Mexico Week: Maria Jose Sesma
Maria Jose Sesma was born in Torreón, in Northern Mexico, living in Mexico City since 2008. She has an interest in social power plays, especially focused on conservative mexican women, using both dominance and submision roles as a way of living. In a religious and superstitious environment with ignorance and prohibitions, manipulation is an easy way to get by.
Maria Jose received honorable mentions on 3rd Latin American Photobook Contest, RM Editorial; International Photography Awards; Monterrey Biennial Artemergente; Portfolio Festival, as well as the Young Creators Grant, CONACULTA. She has exhibited her work in MOPLA, MOCA North Miami, Prague, Mexico City, among others.She studies in Contemporary Art School SOMA.
Everything is in Order
“On Sundays there is always a family meal after church. An aunt is always late which upsets everyone. There is something in the air, especially during major events like Christmas. Sundays are full of tension. Sometimes the sisters get into a room to talk and they get out with looks of disapproval and resentment. Suddenly one begins to cry, but the scene remains underwater. They are five sisters. Their husbands do not notice it, and if they do they do not get involved. They are watching football and drink beer. “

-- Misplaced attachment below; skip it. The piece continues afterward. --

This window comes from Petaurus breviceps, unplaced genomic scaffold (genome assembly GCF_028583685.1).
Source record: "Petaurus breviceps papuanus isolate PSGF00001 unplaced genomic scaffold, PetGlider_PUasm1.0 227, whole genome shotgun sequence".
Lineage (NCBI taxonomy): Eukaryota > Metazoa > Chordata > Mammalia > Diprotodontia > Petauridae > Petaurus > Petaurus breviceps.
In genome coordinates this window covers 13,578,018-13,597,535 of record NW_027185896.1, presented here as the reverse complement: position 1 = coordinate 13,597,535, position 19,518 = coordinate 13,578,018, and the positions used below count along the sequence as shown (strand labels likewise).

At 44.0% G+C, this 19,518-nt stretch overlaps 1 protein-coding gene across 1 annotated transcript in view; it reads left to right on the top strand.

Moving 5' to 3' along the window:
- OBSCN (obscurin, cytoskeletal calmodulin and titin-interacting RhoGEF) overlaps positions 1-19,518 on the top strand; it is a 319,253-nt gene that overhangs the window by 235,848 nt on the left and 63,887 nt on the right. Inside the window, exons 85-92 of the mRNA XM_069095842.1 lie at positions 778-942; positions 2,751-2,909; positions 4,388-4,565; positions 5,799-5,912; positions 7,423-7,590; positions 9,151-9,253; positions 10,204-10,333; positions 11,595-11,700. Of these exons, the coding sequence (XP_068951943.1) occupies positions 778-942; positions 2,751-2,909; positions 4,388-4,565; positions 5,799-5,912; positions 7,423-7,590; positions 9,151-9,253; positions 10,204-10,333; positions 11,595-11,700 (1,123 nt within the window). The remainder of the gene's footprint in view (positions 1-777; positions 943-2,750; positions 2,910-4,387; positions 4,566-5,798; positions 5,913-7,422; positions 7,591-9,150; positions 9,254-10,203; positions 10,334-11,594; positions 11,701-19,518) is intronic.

“Patricia is 3 years old and has bruises on her arms. It’s 100 degrees outside but her mother insists that she wears her sweater during the party. She told me she has seen her mother crying while washing the dishes and reorganizing the refrigerator at 2 am. Sometimes my aunt comes to Patricia’s room, scream and throws the toys away for no reason. Patricia was always rude, bossy and loud, but one day, she suddenly changed. She did not have one hair uncombed, her room was impeccable, she became all elegance and etiquette. She was only 7.”
“I am twenty-five now. I just bought a two-month old puppy. Whenever I carry her I feel I want to strangle her. It’s strange because I’ve had dogs since I was born and I’ve always liked them and never had this urge. I call my mom to tell her and she says “Oh! I know how that feels, maybe it came from your dad’s side”
I dreamt I had a wasp nest in my closet. I wake up feeling that everything is full of fleas and ticks. I go and hand-wash the sheets because the laundry is closed today. While I’m bathing the dog I realize, something is wrong. I also have it, my mother and her sisters’ violence.”
Posts on Lenscratch may not be reproduced without the permission of the Lenscratch staff and the photographer.
Facing Fire: Art, Wildfire, and the End of Nature in the New WestFebruary 21st, 2020
Santiago Vanegas: UN TE ST ES O AM R CAFebruary 19th, 2020
Kathleen Y. Clark: The White House ChinaFebruary 18th, 2020
Kellye Eisworth and Britland Tracy: Pardon My CreepFebruary 12th, 2020